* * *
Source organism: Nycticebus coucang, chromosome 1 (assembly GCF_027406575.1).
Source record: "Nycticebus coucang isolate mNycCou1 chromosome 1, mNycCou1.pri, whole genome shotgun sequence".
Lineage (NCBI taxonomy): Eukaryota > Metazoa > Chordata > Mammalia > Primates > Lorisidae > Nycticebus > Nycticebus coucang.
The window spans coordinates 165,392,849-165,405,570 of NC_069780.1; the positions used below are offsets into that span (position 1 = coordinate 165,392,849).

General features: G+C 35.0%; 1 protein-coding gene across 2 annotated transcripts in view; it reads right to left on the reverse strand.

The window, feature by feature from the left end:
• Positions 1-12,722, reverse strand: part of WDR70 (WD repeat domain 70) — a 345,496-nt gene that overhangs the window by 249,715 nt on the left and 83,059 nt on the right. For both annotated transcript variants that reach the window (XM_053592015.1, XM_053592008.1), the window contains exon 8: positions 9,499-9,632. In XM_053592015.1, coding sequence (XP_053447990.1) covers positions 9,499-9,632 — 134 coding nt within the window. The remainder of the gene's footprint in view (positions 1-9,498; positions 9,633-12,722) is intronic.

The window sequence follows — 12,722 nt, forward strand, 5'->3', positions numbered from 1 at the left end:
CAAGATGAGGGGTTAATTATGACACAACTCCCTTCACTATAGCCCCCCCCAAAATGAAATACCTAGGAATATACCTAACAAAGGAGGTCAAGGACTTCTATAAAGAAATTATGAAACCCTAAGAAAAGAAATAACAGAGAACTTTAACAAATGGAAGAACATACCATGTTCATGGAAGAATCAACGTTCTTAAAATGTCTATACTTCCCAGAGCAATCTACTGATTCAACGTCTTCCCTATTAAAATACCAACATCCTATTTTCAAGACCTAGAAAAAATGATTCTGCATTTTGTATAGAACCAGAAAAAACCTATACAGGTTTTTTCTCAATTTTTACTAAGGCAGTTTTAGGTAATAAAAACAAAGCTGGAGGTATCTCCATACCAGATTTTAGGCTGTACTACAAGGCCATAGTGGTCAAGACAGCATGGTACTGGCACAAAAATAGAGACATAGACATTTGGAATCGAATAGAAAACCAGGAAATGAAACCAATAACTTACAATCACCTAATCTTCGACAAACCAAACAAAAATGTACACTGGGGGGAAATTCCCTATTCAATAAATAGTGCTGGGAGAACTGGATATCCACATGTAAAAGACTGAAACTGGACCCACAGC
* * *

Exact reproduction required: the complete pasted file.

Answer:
Source organism: Nycticebus coucang, chromosome 1 (assembly GCF_027406575.1).
Source record: "Nycticebus coucang isolate mNycCou1 chromosome 1, mNycCou1.pri, whole genome shotgun sequence".
Lineage (NCBI taxonomy): Eukaryota > Metazoa > Chordata > Mammalia > Primates > Lorisidae > Nycticebus > Nycticebus coucang.
The window spans coordinates 165,392,849-165,405,570 of NC_069780.1; the positions used below are offsets into that span (position 1 = coordinate 165,392,849).

General features: G+C 35.0%; 1 protein-coding gene across 2 annotated transcripts in view; it reads right to left on the reverse strand.

The window, feature by feature from the left end:
• Positions 1-12,722, reverse strand: part of WDR70 (WD repeat domain 70) — a 345,496-nt gene that overhangs the window by 249,715 nt on the left and 83,059 nt on the right. For both annotated transcript variants that reach the window (XM_053592015.1, XM_053592008.1), the window contains exon 8: positions 9,499-9,632. In XM_053592015.1, coding sequence (XP_053447990.1) covers positions 9,499-9,632 — 134 coding nt within the window. The remainder of the gene's footprint in view (positions 1-9,498; positions 9,633-12,722) is intronic.

The window sequence follows — 12,722 nt, forward strand, 5'->3', positions numbered from 1 at the left end:
CAAGATGAGGGGTTAATTATGACACAACTCCCTTCACTATAGCCCCCCCCAAAATGAAATACCTAGGAATATACCTAACAAAGGAGGTCAAGGACTTCTATAAAGAAATTATGAAACCCTAAGAAAAGAAATAACAGAGAACTTTAACAAATGGAAGAACATACCATGTTCATGGAAGAATCAACGTTCTTAAAATGTCTATACTTCCCAGAGCAATCTACTGATTCAACGTCTTCCCTATTAAAATACCAACATCCTATTTTCAAGACCTAGAAAAAATGATTCTGCATTTTGTATAGAACCAGAAAAAACCTATACAGGTTTTTTCTCAATTTTTACTAAGGCAGTTTTAGGTAATAAAAACAAAGCTGGAGGTATCTCCATACCAGATTTTAGGCTGTACTACAAGGCCATAGTGGTCAAGACAGCATGGTACTGGCACAAAAATAGAGACATAGACATTTGGAATCGAATAGAAAACCAGGAAATGAAACCAATAACTTACAATCACCTAATCTTCGACAAACCAAACAAAAATGTACACTGGGGGGAAATTCCCTATTCAATAAATAGTGCTGGGAGAACTGGATATCCACATGTAAAAGACTGAAACTGGACCCACAGC